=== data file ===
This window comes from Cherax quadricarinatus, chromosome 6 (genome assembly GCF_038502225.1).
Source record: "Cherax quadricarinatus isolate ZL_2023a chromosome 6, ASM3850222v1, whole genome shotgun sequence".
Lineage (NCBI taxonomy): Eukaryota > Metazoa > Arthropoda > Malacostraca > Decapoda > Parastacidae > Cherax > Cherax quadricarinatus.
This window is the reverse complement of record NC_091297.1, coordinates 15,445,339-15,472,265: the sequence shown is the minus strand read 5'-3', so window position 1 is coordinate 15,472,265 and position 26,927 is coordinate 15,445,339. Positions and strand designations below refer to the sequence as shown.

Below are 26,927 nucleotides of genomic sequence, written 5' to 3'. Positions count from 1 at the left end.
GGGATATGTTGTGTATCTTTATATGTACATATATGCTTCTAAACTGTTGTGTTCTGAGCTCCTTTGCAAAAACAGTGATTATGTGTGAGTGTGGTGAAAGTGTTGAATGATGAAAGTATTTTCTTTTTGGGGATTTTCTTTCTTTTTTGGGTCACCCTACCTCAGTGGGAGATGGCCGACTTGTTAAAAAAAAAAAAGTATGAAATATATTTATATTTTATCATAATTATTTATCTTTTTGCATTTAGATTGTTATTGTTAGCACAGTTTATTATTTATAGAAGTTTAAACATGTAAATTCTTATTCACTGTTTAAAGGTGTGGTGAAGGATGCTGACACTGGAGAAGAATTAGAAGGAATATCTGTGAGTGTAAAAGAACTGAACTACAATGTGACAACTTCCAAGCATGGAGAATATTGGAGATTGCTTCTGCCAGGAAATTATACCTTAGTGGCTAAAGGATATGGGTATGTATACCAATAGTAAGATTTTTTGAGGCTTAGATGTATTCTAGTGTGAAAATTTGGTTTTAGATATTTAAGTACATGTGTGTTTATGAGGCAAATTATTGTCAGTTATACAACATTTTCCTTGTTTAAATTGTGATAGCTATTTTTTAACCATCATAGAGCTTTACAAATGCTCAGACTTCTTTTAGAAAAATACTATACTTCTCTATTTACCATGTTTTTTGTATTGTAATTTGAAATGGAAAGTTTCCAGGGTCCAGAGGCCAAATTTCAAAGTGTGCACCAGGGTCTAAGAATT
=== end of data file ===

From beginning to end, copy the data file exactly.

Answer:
This window comes from Cherax quadricarinatus, chromosome 6 (genome assembly GCF_038502225.1).
Source record: "Cherax quadricarinatus isolate ZL_2023a chromosome 6, ASM3850222v1, whole genome shotgun sequence".
Lineage (NCBI taxonomy): Eukaryota > Metazoa > Arthropoda > Malacostraca > Decapoda > Parastacidae > Cherax > Cherax quadricarinatus.
This window is the reverse complement of record NC_091297.1, coordinates 15,445,339-15,472,265: the sequence shown is the minus strand read 5'-3', so window position 1 is coordinate 15,472,265 and position 26,927 is coordinate 15,445,339. Positions and strand designations below refer to the sequence as shown.

Below are 26,927 nucleotides of genomic sequence, written 5' to 3'. Positions count from 1 at the left end.
GGGATATGTTGTGTATCTTTATATGTACATATATGCTTCTAAACTGTTGTGTTCTGAGCTCCTTTGCAAAAACAGTGATTATGTGTGAGTGTGGTGAAAGTGTTGAATGATGAAAGTATTTTCTTTTTGGGGATTTTCTTTCTTTTTTGGGTCACCCTACCTCAGTGGGAGATGGCCGACTTGTTAAAAAAAAAAAAGTATGAAATATATTTATATTTTATCATAATTATTTATCTTTTTGCATTTAGATTGTTATTGTTAGCACAGTTTATTATTTATAGAAGTTTAAACATGTAAATTCTTATTCACTGTTTAAAGGTGTGGTGAAGGATGCTGACACTGGAGAAGAATTAGAAGGAATATCTGTGAGTGTAAAAGAACTGAACTACAATGTGACAACTTCCAAGCATGGAGAATATTGGAGATTGCTTCTGCCAGGAAATTATACCTTAGTGGCTAAAGGATATGGGTATGTATACCAATAGTAAGATTTTTTGAGGCTTAGATGTATTCTAGTGTGAAAATTTGGTTTTAGATATTTAAGTACATGTGTGTTTATGAGGCAAATTATTGTCAGTTATACAACATTTTCCTTGTTTAAATTGTGATAGCTATTTTTTAACCATCATAGAGCTTTACAAATGCTCAGACTTCTTTTAGAAAAATACTATACTTCTCTATTTACCATGTTTTTTGTATTGTAATTTGAAATGGAAAGTTTCCAGGGTCCAGAGGCCAAATTTCAAAGTGTGCACCAGGGTCTAAGAATT